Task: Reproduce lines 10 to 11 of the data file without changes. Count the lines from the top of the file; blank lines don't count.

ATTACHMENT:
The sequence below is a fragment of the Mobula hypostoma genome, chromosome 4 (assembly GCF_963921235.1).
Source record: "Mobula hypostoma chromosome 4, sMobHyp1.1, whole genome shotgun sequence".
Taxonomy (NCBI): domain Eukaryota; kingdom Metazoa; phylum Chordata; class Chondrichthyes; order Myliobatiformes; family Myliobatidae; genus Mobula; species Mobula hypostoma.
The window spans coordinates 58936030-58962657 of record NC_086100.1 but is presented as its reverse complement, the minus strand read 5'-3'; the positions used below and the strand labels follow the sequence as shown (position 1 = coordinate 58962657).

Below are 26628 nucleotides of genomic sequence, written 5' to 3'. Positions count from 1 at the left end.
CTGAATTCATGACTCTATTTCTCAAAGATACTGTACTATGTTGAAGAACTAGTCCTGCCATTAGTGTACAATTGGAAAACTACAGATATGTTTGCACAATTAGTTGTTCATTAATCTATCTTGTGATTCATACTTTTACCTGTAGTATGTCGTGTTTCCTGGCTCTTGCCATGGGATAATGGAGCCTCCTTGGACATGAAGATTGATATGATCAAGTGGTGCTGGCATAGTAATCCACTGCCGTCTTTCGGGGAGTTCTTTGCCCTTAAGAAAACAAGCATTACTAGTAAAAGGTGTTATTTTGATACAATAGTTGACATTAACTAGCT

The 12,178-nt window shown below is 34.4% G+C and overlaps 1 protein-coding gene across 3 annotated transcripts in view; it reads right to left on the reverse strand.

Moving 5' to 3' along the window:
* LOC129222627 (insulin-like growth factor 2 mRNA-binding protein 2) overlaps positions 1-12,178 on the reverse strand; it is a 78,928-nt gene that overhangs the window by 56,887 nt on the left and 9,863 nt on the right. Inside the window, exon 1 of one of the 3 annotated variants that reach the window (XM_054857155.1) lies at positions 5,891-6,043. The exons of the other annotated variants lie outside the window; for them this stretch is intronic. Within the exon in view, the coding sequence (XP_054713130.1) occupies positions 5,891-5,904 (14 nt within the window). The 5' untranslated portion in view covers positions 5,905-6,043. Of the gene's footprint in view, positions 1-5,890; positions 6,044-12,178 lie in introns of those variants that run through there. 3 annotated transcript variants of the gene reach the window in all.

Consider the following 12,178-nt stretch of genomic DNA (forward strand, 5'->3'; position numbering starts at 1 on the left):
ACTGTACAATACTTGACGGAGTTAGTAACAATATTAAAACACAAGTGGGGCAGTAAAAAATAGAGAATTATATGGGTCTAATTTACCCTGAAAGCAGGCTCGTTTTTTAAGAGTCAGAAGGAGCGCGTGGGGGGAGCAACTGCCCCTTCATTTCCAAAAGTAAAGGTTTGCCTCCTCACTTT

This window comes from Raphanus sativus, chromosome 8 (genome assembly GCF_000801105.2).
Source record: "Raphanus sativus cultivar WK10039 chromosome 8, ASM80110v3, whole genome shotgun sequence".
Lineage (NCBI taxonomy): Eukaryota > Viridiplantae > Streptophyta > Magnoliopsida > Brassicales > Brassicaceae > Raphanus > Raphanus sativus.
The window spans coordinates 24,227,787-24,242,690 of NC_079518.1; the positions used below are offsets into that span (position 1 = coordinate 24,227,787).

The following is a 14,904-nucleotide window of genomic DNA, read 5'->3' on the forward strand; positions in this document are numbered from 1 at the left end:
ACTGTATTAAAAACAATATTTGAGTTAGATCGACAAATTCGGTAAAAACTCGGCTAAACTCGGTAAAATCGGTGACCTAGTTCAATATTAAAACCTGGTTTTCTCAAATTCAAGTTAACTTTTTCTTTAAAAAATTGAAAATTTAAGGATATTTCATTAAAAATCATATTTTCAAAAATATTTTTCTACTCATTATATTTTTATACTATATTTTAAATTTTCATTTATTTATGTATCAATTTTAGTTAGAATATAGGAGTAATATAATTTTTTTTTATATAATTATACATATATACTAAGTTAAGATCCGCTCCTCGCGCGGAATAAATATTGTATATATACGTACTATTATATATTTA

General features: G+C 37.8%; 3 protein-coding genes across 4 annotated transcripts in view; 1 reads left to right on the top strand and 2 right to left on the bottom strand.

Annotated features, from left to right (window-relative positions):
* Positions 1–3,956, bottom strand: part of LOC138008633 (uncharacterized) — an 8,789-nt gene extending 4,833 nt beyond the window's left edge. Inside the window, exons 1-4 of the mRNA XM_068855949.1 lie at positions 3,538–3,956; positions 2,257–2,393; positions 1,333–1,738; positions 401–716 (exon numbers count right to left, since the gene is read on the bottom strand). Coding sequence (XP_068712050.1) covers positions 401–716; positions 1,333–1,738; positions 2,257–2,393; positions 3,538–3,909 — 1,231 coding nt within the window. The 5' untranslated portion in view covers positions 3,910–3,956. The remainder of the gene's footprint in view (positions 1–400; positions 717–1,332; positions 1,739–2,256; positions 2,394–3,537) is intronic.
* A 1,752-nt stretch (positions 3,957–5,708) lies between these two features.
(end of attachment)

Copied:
Consider the following 12,178-nt stretch of genomic DNA (forward strand, 5'->3'; position numbering starts at 1 on the left):
ACTGTACAATACTTGACGGAGTTAGTAACAATATTAAAACACAAGTGGGGCAGTAAAAAATAGAGAATTATATGGGTCTAATTTACCCTGAAAGCAGGCTCGTTTTTTAAGAGTCAGAAGGAGCGCGTGGGGGGAGCAACTGCCCCTTCATTTCCAAAAGTAAAGGTTTGCCTCCTCACTTT